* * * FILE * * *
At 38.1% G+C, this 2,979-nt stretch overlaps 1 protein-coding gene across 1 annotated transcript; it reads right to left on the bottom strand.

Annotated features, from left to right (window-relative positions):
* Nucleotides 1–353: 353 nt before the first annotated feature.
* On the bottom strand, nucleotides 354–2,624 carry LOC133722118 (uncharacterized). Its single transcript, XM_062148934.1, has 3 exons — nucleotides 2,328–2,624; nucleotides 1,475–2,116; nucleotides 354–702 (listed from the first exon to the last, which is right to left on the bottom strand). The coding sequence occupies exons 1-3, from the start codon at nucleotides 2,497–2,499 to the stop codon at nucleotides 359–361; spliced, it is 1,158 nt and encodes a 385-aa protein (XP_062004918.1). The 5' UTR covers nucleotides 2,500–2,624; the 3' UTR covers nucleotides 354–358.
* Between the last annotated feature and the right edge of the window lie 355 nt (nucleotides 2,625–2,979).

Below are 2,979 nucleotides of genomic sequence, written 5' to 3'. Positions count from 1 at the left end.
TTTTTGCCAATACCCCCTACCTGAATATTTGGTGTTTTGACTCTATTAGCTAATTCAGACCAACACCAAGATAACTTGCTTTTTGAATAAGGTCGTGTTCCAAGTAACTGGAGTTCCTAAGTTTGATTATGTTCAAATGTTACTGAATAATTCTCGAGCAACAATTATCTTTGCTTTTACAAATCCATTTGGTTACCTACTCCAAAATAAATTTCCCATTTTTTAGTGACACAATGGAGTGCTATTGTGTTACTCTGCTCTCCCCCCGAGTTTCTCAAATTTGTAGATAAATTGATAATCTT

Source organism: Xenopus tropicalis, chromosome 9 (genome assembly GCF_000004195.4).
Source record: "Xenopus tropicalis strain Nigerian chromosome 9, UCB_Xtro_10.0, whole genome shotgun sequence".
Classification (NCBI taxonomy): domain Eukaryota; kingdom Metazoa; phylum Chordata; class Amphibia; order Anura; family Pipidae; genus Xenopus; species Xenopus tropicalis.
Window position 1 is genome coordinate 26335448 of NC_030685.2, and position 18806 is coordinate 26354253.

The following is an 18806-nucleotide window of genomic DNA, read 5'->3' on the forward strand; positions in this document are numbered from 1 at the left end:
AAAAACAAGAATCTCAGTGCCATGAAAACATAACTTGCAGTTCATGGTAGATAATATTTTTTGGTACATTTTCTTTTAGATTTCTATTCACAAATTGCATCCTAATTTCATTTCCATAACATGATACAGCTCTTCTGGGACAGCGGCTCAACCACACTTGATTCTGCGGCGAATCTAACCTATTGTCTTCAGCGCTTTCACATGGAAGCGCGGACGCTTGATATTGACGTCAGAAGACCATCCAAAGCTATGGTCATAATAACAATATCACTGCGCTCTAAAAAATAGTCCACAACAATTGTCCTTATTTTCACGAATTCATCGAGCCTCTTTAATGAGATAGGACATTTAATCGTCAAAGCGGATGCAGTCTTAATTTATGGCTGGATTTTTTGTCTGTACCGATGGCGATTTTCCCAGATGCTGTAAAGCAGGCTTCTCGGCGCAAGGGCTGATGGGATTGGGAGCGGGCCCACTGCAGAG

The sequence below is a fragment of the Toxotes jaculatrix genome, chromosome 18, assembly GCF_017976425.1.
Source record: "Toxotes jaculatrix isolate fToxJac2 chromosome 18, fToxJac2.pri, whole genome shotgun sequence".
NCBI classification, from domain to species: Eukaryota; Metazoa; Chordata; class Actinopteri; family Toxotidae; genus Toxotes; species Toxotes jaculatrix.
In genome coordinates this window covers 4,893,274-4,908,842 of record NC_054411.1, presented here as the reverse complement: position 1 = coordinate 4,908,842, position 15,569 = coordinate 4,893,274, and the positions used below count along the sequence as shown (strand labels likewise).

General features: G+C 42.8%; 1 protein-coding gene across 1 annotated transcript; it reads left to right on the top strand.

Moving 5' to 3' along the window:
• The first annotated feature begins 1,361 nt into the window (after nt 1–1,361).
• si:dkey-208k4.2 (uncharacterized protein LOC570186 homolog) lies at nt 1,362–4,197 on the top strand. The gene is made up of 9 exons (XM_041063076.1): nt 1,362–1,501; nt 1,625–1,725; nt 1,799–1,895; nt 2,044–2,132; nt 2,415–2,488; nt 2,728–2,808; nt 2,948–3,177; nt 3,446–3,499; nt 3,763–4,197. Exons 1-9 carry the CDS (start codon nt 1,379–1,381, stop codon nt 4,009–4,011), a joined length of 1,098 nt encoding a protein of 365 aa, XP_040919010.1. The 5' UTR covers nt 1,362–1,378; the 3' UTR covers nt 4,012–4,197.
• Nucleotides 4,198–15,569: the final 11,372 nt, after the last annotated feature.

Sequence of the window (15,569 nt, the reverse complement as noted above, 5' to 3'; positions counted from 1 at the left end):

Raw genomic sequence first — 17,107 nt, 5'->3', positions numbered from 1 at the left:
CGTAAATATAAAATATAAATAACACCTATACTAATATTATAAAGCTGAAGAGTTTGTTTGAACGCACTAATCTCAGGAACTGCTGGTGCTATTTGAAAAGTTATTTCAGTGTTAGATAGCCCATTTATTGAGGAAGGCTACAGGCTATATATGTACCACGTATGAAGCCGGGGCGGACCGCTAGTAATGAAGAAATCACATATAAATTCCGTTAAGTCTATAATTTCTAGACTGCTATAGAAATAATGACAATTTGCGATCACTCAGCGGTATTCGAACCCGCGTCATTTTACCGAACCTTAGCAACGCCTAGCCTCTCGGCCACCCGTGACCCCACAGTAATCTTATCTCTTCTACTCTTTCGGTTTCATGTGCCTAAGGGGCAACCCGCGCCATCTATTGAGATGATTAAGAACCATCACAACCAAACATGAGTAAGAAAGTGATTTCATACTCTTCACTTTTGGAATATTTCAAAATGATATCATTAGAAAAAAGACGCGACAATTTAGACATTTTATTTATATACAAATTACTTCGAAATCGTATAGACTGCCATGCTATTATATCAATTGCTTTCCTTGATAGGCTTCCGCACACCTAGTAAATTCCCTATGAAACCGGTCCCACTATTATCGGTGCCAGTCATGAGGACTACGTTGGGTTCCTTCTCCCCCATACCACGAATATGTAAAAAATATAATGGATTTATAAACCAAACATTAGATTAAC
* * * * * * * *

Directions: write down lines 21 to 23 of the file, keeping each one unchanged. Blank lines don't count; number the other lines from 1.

• si:dkey-208k4.2 (uncharacterized protein LOC570186 homolog) lies at nt 1,362–4,197 on the top strand. The gene is made up of 9 exons (XM_041063076.1): nt 1,362–1,501; nt 1,625–1,725; nt 1,799–1,895; nt 2,044–2,132; nt 2,415–2,488; nt 2,728–2,808; nt 2,948–3,177; nt 3,446–3,499; nt 3,763–4,197. Exons 1-9 carry the CDS (start codon nt 1,379–1,381, stop codon nt 4,009–4,011), a joined length of 1,098 nt encoding a protein of 365 aa, XP_040919010.1. The 5' UTR covers nt 1,362–1,378; the 3' UTR covers nt 4,012–4,197.
• Nucleotides 4,198–15,569: the final 11,372 nt, after the last annotated feature.

Sequence of the window (15,569 nt, the reverse complement as noted above, 5' to 3'; positions counted from 1 at the left end):